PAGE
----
When you occasionally turn around the views become more and more spectacular as you ascend looking over the broad Button Grass plains with the occasional small hillock and out to the ocean. For me these views were the highlight of the trip. I continue to make my way up what appears to be the summit and a strategic lookout before continuing on around the false summit as I make my way towards the real high point itself which is still a way off as you make your way along the ridge over undulating terrain. I finally reach the peak after being passed by most of the other hikers as I stop to take images and do recordings and if I’m honest the ‘young’ns’ are just faster!
As you reach the high point just off trail about 30-40 metres is a higher point and if you have Telstra coverage, you can send and receive text messages but that’s not guaranteed. I sit at the summit taking a short break and have a quick lunch remembering I’d just recorded a podcast saying the weather was good just as the rain came in from nowhere. I push on with the descent. The initial descent consisted of boardwalk which I found annoying due to the spacing as I just got into stride and then had to step down which slowed me down finding it a bit stop start. Shorter hikers probably wouldn’t find this an issue. I had some narrow and muddy sections at this point but when I reached the shoulder and started the descent for real, things changed.
This descent took me a number of hours (I ended up travelling around 1km per hour) and was by far the hardest part of the trip. The weeks of rainfall in the previous weeks had saturated the ground so any new rainfall quickly ran off and unfortunately the point of least resistance for much of the descent, was the trail itself which became a creek bed. This descent can best be described as a nightmare and while it would be a very different experience going up instead of doing it on a dry day, I found myself stepping down, stepping around, lowering myself down by holding onto trees and moving under the many tree falls rather than ‘walking’. I expected the large sheets of rock that were occasionally in the middle of the trail to be slippery but they had enough grip to be confident on the footing. The mud on the descent was a different situation. Overall this descent has the potential to be treacherous and moving quickly is a risk. If you injure yourself on this section of trail the options are to be carried out or walk out so take it slow. Hiking poles are a must for this trip and for this section as well although you will spend a lot of time using your hands as well as your poles.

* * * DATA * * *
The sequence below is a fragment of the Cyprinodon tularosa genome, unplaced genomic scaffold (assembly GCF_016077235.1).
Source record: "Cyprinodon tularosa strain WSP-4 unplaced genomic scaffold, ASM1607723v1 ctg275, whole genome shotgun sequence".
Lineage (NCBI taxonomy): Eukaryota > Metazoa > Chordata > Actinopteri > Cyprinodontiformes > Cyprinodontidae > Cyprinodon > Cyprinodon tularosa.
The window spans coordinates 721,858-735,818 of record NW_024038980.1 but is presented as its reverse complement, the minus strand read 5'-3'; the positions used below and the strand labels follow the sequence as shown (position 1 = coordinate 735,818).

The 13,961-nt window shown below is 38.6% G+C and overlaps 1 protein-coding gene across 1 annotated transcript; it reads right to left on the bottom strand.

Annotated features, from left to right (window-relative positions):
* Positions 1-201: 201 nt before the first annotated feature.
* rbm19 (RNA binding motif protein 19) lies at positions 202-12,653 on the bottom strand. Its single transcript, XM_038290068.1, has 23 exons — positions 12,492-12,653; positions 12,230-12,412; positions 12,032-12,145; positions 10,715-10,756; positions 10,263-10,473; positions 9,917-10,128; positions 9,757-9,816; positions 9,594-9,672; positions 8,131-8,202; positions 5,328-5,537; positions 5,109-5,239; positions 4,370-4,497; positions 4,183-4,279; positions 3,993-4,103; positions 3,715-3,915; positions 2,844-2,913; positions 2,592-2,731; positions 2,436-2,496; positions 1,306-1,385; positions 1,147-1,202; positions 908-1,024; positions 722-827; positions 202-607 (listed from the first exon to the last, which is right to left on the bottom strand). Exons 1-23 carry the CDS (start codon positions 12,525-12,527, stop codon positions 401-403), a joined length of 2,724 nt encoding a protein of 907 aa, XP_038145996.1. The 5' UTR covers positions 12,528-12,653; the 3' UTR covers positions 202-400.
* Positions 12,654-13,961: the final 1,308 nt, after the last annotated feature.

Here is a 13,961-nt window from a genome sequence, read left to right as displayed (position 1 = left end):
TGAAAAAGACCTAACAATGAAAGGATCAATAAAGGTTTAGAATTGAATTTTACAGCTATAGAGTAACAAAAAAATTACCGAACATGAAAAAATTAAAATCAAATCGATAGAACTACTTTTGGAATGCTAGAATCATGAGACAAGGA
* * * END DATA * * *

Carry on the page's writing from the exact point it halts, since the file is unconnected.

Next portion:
The end point on this section is the Little Deadmans Bay Campground, again another coast camp. As I exited the Ironbounds I expected the trail to become easier and while it did there were challenges even here. Something that you need to know is that this is a wilderness trail which means limited signage and when I approached the small river/large creek on this section, I needed to look for the trail given the trail is marked badly by some small bits of tape to the right rather than what I thought was the the trail to the left. In addition there was a very large tree that had fallen on the trail which presented a navigation challenge.